What do banks and financiers get in return for paying George Osborne £40,000 for one hour of work?

What message does the former Chancellor being sprayed with cash by banks, financial trading companies, asset managers and hedge funds – months after leaving office – send to other politicians? 

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George Osborne presided over a national productivity disaster when he was Chancellor. But the MP for Tatton is certainly making an outstanding personal contribution to repairing some of the damage now.

Last week the House of Commons Register of Members’ Financial Interests disclosed Osborne’s earnings from outside Parliament since he was sacked from the Cabinet last year. What the record shows is nothing less than a productivity miracle.

In October Osborne spent two hours delivering a speech to an outfit called Palmex Derivatives in the City of London for which he received £80,240. That’s more than £40,000 per hour of his time. Not even Paul Pogba of Manchester United gets that kind of hourly rate.

Earlier in the same month Osborne gave a speech to the Securities Industry and Financial Markets Association in New York for just one and a half hours. He expects to receive £69,992 for his efforts; an hourly rate of £46,000.

Osborne’s full salary when he was a Chancellor was around £120,000 a year. Assuming that he worked 10 hour days and took five weeks holiday a year his pay rate was around £50 an hour. So since leaving office Osborne has multiplied his personal output per hour by more than 900 times. If only the rest of the economy could bottle some of that productivity-enhancing magic. Maybe we should all get sacked from the Cabinet by Theresa May.

But speeches to financial firms are not Osborne’s bread and butter. That will come from four days a month “advising” the colossal US asset manager Blackrock, a job for which he will be paid around £650,000 a year (not including share-based bonuses). Assuming, again, a 10-hour working day, that’s £1,350 an hour, still at least 25 times his previous daily rate as a minister.

When he was shadow Chancellor George Osborne talked tough on the need to reform finance, sensing the mood of outrage in the country in the wake of the collapse of Lehman Brothers and the associated economic carnage. In 2009 he made radical noises about breaking up “too big to fail” banks including Lloyds and the Royal Bank of Scotland, which had been bailed out by the taxpayer at huge public expense.

Here's how George Osborne is going to rack up over £1,000,000 in a year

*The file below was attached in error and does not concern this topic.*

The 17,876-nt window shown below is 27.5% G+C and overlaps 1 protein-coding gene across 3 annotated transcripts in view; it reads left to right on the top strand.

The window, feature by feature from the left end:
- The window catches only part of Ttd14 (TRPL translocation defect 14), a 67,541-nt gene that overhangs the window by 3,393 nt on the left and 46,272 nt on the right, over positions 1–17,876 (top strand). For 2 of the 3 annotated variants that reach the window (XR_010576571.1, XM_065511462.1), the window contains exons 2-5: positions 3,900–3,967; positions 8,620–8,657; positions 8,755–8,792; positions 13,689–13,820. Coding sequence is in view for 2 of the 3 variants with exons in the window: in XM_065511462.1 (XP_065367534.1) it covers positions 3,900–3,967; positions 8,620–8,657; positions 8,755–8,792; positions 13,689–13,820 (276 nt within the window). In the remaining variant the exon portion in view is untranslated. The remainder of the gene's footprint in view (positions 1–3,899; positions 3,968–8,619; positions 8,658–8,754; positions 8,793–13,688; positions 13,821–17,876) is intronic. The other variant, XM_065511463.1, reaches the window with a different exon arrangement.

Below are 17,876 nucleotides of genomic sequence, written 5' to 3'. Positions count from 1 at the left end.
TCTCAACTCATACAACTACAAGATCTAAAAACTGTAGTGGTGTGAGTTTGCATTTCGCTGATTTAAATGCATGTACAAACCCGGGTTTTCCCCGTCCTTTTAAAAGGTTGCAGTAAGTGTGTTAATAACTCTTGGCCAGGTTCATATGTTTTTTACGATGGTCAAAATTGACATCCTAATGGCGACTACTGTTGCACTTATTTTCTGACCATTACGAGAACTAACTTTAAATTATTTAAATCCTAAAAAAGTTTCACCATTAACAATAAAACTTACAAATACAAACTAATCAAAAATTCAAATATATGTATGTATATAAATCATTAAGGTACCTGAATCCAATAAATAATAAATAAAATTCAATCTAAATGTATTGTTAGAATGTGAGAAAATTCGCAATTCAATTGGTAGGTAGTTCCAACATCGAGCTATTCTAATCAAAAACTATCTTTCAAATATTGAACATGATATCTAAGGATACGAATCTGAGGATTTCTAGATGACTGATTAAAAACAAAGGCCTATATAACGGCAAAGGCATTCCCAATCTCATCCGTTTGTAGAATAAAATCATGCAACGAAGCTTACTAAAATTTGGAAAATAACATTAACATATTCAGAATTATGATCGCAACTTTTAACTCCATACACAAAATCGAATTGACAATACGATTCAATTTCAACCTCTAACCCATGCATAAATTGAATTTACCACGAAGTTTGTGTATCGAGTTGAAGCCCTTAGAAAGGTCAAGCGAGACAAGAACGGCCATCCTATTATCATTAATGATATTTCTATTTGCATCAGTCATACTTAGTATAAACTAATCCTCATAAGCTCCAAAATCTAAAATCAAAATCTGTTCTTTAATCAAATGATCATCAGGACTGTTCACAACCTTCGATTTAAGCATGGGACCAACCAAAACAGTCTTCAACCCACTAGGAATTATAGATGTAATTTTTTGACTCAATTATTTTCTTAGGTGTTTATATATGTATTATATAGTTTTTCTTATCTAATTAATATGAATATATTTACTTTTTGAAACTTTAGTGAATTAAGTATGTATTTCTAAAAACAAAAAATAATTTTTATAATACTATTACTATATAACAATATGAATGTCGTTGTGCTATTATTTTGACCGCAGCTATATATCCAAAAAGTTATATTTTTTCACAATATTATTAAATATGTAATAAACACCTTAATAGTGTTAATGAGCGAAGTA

But that radicalism melted away when he entered 11 Downing Street. He did establish the Independent Commission on Banking headed by Sir John Vickers to look into the case for breaking up the giant banks. But in his 2011 report Vickers failed to recommend a split and instead delivered a halfway house known as “ring-fencing”. The banks still gripe about that hassle of that reform, but this a pedicure compared to the amputation a full split would have represented.

And as the years went by Osborne talked less and less about financial reform and more about the need to unclip the wings of the banks. Avoiding “the stability of the graveyard” became his catchphrase.

The Treasury’s door was constantly open to the industry’s lobbyists and top executives. In one remarkable episode, he personally intervened to stop the US Department of Justice bringing criminal charges against HSBC for laundering the profits of terrorists and drug dealers. One of Osborne’s lucrative speeches in January was to HSBC: £51,328 for two hours of work.

As Chancellor he pushed through regulatory changes with major implications for the savings and pension industry – most of them positive for the bottom lines of those companies. And now Osborne works for the largest asset manager in the world, which plans to pay him almost ten times his MP’s salary while he continues to sit in the House of Commons.

We have no reason to believe that Osborne was motivated, while he was in high office, by the possibility of one day earning hundreds of thousands of pounds a year from the financial sector; nor that he took any decision as Chancellor in relation to the industry with anything except the good of the British public uppermost in his mind.

Nevertheless what message does the example of him now being sprayed with cash by giant banks, financial trading companies, asset managers and hedge funds, all within months after leaving office, send? What’s the message that goes out to other politicians ascending the greasy pole?

It sends the message that it would be wise to be attentive towards the interests of the financial industry because, if your political career is terminated prematurely, these companies can – and do –reward former top politicians in ways that would make a Premier League footballer blush.

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